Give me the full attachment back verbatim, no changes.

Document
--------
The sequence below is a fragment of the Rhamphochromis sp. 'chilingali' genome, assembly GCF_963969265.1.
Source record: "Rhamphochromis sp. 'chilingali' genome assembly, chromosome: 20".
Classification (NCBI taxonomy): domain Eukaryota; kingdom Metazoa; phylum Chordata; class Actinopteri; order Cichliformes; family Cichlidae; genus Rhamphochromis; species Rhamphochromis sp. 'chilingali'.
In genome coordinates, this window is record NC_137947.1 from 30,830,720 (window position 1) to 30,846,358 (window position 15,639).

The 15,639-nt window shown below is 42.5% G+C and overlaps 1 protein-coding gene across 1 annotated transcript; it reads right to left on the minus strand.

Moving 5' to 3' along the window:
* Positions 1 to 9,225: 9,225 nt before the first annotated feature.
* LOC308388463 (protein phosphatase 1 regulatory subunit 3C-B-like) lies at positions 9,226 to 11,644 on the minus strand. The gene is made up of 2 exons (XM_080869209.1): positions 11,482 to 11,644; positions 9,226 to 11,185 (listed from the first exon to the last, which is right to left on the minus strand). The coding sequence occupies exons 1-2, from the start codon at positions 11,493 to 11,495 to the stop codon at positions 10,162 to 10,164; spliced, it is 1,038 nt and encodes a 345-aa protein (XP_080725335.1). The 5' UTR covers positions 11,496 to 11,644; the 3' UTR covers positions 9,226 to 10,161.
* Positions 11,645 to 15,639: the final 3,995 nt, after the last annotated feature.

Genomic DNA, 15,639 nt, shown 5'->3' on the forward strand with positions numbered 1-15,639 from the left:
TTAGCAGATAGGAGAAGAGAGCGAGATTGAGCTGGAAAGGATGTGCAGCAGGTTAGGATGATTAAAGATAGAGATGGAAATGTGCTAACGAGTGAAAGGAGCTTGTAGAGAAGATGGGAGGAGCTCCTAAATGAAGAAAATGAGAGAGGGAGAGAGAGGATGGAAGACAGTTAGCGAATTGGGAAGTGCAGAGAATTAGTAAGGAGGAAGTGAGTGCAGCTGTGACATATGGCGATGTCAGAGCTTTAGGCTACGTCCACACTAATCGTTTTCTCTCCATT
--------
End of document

The sequence below is a fragment of the Rhamphochromis sp. 'chilingali' genome, assembly GCF_963969265.1.
Source record: "Rhamphochromis sp. 'chilingali' genome assembly, chromosome: 20".
Classification (NCBI taxonomy): domain Eukaryota; kingdom Metazoa; phylum Chordata; class Actinopteri; order Cichliformes; family Cichlidae; genus Rhamphochromis; species Rhamphochromis sp. 'chilingali'.
In genome coordinates, this window is record NC_137947.1 from 30,830,720 (window position 1) to 30,846,358 (window position 15,639).

The 15,639-nt window shown below is 42.5% G+C and overlaps 1 protein-coding gene across 1 annotated transcript; it reads right to left on the minus strand.

Moving 5' to 3' along the window:
* Positions 1 to 9,225: 9,225 nt before the first annotated feature.
* LOC308388463 (protein phosphatase 1 regulatory subunit 3C-B-like) lies at positions 9,226 to 11,644 on the minus strand. The gene is made up of 2 exons (XM_080869209.1): positions 11,482 to 11,644; positions 9,226 to 11,185 (listed from the first exon to the last, which is right to left on the minus strand). The coding sequence occupies exons 1-2, from the start codon at positions 11,493 to 11,495 to the stop codon at positions 10,162 to 10,164; spliced, it is 1,038 nt and encodes a 345-aa protein (XP_080725335.1). The 5' UTR covers positions 11,496 to 11,644; the 3' UTR covers positions 9,226 to 10,161.
* Positions 11,645 to 15,639: the final 3,995 nt, after the last annotated feature.

Genomic DNA, 15,639 nt, shown 5'->3' on the forward strand with positions numbered 1-15,639 from the left:
TTAGCAGATAGGAGAAGAGAGCGAGATTGAGCTGGAAAGGATGTGCAGCAGGTTAGGATGATTAAAGATAGAGATGGAAATGTGCTAACGAGTGAAAGGAGCTTGTAGAGAAGATGGGAGGAGCTCCTAAATGAAGAAAATGAGAGAGGGAGAGAGAGGATGGAAGACAGTTAGCGAATTGGGAAGTGCAGAGAATTAGTAAGGAGGAAGTGAGTGCAGCTGTGACATATGGCGATGTCAGAGCTTTAGGCTACGTCCACACTAATCGTTTTCTCTCCATT